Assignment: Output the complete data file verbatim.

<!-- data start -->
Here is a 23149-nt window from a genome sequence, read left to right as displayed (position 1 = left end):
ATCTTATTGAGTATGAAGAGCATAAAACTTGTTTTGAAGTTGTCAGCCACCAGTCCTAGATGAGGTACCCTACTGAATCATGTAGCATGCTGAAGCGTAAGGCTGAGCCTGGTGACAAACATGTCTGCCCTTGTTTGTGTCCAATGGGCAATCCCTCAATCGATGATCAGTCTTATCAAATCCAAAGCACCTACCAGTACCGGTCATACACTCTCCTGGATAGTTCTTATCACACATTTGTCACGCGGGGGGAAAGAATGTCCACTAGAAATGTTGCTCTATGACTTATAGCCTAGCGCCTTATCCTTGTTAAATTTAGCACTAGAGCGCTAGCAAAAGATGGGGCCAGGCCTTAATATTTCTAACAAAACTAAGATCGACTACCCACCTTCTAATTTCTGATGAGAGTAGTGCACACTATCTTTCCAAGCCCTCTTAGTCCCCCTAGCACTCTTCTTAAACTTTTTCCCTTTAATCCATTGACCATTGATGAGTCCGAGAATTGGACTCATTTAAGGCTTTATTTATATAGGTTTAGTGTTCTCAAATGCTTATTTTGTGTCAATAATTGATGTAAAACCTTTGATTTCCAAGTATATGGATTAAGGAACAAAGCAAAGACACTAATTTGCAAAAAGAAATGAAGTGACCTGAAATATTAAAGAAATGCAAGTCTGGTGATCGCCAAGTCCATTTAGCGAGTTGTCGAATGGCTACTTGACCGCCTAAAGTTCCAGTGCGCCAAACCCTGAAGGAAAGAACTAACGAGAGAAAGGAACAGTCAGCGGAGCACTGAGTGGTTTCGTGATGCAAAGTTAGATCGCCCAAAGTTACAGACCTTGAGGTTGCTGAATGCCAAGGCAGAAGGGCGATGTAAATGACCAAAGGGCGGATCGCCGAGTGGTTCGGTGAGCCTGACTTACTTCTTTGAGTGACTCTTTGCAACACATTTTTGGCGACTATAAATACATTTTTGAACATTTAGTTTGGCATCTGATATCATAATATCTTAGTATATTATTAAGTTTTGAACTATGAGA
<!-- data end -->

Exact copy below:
Here is a 23149-nt window from a genome sequence, read left to right as displayed (position 1 = left end):
ATCTTATTGAGTATGAAGAGCATAAAACTTGTTTTGAAGTTGTCAGCCACCAGTCCTAGATGAGGTACCCTACTGAATCATGTAGCATGCTGAAGCGTAAGGCTGAGCCTGGTGACAAACATGTCTGCCCTTGTTTGTGTCCAATGGGCAATCCCTCAATCGATGATCAGTCTTATCAAATCCAAAGCACCTACCAGTACCGGTCATACACTCTCCTGGATAGTTCTTATCACACATTTGTCACGCGGGGGGAAAGAATGTCCACTAGAAATGTTGCTCTATGACTTATAGCCTAGCGCCTTATCCTTGTTAAATTTAGCACTAGAGCGCTAGCAAAAGATGGGGCCAGGCCTTAATATTTCTAACAAAACTAAGATCGACTACCCACCTTCTAATTTCTGATGAGAGTAGTGCACACTATCTTTCCAAGCCCTCTTAGTCCCCCTAGCACTCTTCTTAAACTTTTTCCCTTTAATCCATTGACCATTGATGAGTCCGAGAATTGGACTCATTTAAGGCTTTATTTATATAGGTTTAGTGTTCTCAAATGCTTATTTTGTGTCAATAATTGATGTAAAACCTTTGATTTCCAAGTATATGGATTAAGGAACAAAGCAAAGACACTAATTTGCAAAAAGAAATGAAGTGACCTGAAATATTAAAGAAATGCAAGTCTGGTGATCGCCAAGTCCATTTAGCGAGTTGTCGAATGGCTACTTGACCGCCTAAAGTTCCAGTGCGCCAAACCCTGAAGGAAAGAACTAACGAGAGAAAGGAACAGTCAGCGGAGCACTGAGTGGTTTCGTGATGCAAAGTTAGATCGCCCAAAGTTACAGACCTTGAGGTTGCTGAATGCCAAGGCAGAAGGGCGATGTAAATGACCAAAGGGCGGATCGCCGAGTGGTTCGGTGAGCCTGACTTACTTCTTTGAGTGACTCTTTGCAACACATTTTTGGCGACTATAAATACATTTTTGAACATTTAGTTTGGCATCTGATATCATAATATCTTAGTATATTATTAAGTTTTGAACTATGAGA